Click here to sign up.
Then click here to register for Western State College of Colorado’s 34th Water Workshop up in Crested Butte.
From the Pine River Times (Carole McWilliams):
“The grounds of the suit were that groundwater diversions had to be regulated under state water law,” Klahn said. “We thought it would be a nice quiet little suit, but then BP intervened. In April this year, we were affirmed on all accounts by the State Supreme Court. It’s the kind of win you only get once in your career.” The repercussions are still being sorted out.
“We are proceeding on all fronts to try to maintain our win,” Klahn said. “We aren’t assuming it will be fine. We want more than a paper win.”
From email from the Friends of the Poudre:
TheFriends of the Poudre, a member of the Save the Poudre Coalition invites you, your family and friends to the
23rd Annual Poudre River Fest
Saturday, July 11
11 a.m. to 5 p.m.
At Picnic Rock in the lower Poudre Canyon
You’ll enjoy live music, booths and picnic cuisine prepared by Avogadro’s Number … and, of course, the river and Poudre Canyon.
The river is still running beautifully high and the canyon is lush this year with wild flowers.
The event is the oldest river festival in Colorado.
The biggest problem is that the environment has always been an afterthought. Fish and other animals that depend on stream water, wetlands and riparian ecosystems weren’t able to make a legal claim on water back in the late 1800s, so they’ve gotten short-shrift ever since. Hundreds of miles of streams in Colorado experience extreme depletions every year, to levels well below those needed to maintain healthy ecosystems. A couple of times in recent years, the state’s namesake river was in danger of running dry upstream of Kremmling, due to a combination of diversions to the Front Range and irrigation demands on the West Slope.
To its credit, the state has tried to protect the environment within the framework of existing water law by establishing “minimum instream flows” and spending millions of dollars to buy water rights. But the instream flow program falls far short of its goals, leaving many streams unprotected and subject to environmentally damaging diversions. In some cases, stream gauges freeze up at critical times, just when trout spawning season and peak ski resort demand for snowmaking water coincide, making it difficult to accurately measure flows. In other cases the state lacks the resources or political will for meaningful enforcement. Many other streams simply don’t have any protection at all.
It’s time to take a deep breath and acknowledge that the archaic and outmoded 18th [ed. should be 19th] century law doesn’t meet the needs of the 21st century. Continuing down its current path, Colorado is building a fragile house of cards that will someday collapse, most likely as the result of an extended drought. Before that happens, elected leaders, environmental experts and other stakeholders need to sit down together and develop a statewide water plan that reflects current and future realities, including the need to protect Colorado’s environment beyond today’s “reasonable” standard that falls far short of achieving its goals.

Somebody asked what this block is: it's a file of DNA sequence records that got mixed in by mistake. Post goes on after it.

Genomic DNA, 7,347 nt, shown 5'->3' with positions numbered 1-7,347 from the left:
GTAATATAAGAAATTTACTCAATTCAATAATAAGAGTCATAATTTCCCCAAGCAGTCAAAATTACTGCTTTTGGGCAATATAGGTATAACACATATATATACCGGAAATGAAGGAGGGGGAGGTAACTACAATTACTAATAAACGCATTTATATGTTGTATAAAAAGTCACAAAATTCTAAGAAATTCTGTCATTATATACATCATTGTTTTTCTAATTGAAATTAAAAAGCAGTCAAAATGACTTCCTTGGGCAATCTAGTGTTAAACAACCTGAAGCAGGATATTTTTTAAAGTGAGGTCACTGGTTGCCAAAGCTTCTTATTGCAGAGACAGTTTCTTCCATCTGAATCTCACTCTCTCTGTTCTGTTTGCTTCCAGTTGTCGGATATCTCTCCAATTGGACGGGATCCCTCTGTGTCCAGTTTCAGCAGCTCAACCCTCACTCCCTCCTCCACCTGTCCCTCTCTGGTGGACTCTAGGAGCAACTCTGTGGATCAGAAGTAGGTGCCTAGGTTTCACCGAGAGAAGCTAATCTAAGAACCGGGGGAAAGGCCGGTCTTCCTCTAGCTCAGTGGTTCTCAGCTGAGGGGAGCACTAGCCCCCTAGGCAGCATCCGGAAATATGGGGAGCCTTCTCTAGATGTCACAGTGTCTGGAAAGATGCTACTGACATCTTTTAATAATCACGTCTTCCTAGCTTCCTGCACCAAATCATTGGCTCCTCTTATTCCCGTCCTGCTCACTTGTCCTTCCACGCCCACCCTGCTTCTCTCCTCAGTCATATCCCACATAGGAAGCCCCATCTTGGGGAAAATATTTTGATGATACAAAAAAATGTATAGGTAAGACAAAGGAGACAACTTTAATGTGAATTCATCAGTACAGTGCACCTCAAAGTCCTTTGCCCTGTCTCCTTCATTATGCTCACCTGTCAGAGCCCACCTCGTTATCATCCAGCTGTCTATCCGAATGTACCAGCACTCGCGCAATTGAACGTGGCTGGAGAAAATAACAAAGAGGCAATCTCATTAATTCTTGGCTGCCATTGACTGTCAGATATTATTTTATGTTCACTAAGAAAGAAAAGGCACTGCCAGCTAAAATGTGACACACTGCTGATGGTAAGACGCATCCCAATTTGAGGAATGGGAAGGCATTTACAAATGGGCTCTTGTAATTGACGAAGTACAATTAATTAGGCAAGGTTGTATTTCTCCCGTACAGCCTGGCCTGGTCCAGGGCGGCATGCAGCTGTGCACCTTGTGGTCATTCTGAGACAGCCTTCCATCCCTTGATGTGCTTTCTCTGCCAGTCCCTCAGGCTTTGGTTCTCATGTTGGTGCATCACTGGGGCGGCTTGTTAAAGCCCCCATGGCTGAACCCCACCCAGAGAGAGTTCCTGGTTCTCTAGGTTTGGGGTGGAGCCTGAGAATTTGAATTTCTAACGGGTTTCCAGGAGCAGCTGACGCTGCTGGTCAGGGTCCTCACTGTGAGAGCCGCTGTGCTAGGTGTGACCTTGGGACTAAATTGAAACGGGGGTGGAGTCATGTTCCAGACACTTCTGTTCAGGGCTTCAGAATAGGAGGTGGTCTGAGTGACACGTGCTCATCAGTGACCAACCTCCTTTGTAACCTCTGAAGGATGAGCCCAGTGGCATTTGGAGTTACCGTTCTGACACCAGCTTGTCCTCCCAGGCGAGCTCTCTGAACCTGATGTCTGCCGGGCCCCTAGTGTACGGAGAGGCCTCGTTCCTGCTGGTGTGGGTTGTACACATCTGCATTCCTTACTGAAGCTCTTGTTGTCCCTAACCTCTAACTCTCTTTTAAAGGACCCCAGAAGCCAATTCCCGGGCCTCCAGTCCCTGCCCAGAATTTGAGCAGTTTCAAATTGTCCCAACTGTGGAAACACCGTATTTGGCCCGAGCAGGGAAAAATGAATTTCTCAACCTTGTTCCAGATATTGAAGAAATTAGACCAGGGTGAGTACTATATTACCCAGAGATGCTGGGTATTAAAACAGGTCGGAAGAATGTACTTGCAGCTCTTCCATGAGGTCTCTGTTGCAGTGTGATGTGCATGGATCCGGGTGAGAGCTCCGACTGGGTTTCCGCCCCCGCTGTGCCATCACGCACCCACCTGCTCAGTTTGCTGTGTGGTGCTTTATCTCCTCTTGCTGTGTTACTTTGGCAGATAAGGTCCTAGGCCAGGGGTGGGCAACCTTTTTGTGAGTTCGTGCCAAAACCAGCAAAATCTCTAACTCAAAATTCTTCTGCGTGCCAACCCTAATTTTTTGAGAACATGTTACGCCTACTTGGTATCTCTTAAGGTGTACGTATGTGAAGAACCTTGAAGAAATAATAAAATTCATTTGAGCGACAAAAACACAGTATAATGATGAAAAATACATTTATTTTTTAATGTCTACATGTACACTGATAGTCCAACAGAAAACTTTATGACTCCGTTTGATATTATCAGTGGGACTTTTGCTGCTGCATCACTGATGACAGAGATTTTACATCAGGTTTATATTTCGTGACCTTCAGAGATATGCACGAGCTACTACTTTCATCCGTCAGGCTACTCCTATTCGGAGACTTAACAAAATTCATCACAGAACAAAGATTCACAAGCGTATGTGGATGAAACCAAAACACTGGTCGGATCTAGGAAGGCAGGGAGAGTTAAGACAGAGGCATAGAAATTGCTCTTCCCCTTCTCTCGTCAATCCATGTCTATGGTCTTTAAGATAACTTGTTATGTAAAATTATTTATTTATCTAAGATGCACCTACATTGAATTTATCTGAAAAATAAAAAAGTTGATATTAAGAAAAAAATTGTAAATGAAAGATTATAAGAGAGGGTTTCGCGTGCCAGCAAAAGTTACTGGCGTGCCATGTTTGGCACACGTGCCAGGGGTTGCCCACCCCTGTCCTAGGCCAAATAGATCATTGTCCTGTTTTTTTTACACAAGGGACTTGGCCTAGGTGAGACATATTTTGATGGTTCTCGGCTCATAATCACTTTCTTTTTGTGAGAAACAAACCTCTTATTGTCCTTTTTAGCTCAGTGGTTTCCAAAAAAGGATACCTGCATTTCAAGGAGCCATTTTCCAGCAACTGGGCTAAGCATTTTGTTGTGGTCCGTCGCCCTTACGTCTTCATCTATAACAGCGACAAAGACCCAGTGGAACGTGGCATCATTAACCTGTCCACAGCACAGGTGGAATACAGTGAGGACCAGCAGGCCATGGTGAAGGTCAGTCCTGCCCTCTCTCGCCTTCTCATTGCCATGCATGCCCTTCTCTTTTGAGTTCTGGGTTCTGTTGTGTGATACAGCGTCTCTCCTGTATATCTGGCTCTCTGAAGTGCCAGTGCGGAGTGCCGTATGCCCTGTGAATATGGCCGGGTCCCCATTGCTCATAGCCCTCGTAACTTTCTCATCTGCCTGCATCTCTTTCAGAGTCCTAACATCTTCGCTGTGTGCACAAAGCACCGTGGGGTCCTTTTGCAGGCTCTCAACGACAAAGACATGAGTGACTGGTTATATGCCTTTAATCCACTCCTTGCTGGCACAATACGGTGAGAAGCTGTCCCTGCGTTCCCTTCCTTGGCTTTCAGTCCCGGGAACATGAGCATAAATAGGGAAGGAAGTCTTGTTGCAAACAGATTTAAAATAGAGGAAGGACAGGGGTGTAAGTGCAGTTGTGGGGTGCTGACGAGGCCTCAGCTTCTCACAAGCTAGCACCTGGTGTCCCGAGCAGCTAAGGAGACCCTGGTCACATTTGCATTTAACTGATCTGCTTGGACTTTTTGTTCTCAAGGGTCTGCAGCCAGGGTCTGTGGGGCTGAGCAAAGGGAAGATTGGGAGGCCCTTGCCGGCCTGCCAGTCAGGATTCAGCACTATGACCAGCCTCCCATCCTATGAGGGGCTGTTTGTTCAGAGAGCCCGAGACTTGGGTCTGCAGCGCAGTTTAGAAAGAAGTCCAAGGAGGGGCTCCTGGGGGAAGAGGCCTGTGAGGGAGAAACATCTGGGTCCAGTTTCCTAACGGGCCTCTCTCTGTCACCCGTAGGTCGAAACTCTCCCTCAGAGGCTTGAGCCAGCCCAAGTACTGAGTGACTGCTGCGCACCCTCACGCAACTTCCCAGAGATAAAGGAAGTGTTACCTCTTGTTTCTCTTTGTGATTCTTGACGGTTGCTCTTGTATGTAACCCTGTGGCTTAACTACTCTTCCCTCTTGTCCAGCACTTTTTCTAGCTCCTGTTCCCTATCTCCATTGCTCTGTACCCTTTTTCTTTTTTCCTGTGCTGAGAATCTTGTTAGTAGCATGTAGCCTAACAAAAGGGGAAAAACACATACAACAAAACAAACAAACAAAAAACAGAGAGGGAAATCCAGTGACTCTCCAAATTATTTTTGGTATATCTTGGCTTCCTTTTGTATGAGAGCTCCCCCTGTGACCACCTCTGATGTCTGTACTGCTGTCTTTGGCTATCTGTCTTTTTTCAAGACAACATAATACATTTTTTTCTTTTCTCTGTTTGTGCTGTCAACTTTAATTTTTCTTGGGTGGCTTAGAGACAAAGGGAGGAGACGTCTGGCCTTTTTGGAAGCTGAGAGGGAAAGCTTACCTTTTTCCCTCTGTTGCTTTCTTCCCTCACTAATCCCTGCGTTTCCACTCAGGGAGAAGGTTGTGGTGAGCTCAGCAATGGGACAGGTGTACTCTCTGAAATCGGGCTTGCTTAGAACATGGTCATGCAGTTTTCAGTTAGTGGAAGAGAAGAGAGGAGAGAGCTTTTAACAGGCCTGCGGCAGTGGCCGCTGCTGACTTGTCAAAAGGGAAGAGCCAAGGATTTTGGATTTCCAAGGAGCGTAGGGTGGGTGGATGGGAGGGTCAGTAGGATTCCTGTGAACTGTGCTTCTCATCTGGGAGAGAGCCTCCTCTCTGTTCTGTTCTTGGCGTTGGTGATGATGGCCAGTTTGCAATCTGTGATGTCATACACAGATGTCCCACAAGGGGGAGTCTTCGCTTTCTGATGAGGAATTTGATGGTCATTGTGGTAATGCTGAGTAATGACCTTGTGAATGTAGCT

More Coyote Gulch coverage here.
From the Fort Morgan Times (Dan Barker):
A sudden storm tore through Morgan County Friday night, leaving broken trees, downed power lines, hail damage and floods in its wake, and rain continued in some areas Saturday. Fort Morgan took the brunt of damage to cities, as a storm moved across central Morgan County and started dropping rain about 9:40 p.m. Friday, said Fort Morgan Police Chief Keith Kuretich. About two to three inches of heavy rain fell within a 15-minute period, with winds in excess of 75 miles per hours at times, he said. The National Weather Service characterized the storm as a wet microburst and there was a flash flood warning, Kuretich said.
From The Pueblo Chieftain (Chris Woodka):
Pueblo residents began paying a stormwater fee in 2003, and about one-third of the money – $900,000 a year – goes toward maintenance of the city’s stormwater system. Maroney said some parts of town have more problems than others because the drainage systems were not built to handle larger volumes of water. “One thing we’re trying to do is develop green infrastructure, that will allow source controls to hold the water on site or let it soak into the ground,” [Pueblo’s stormwater director Dennis Maroney] said. “We can retrofit these. One example is the work they’ve done at the Colorado State Fairgrounds.”[…]
Everything from shopping carts, furniture and landscape materials wind up in drainage ways, but the worst problem is caused by plastic bags and bottles, which build up to block water and do not decompose, Maroney said…
At the Pueblo Chemical Depot, a microburst removed a 400 square-foot section of roof on 45,000 square-foot warehouse, damaging a fire sprinkler and causing water to leak into the building, said Chuck Finley, executive director of the depot authority. Boone Hill East Road and Bergemann Road, southwest of Pueblo, washed out in places. On Red Creek Springs Road west, Rock Creek had 4 to 5 feet of water running over the road and is expected to continue to run for the next two days. The largest rainfall in the county over the Fourth of July weekend was at the Hatchett Ranch, south of Pueblo and east of Colorado City, where storms that moved north and south of Pueblo converged. The rain left a total of almost 2.5 inches, on top of half an inch the day before.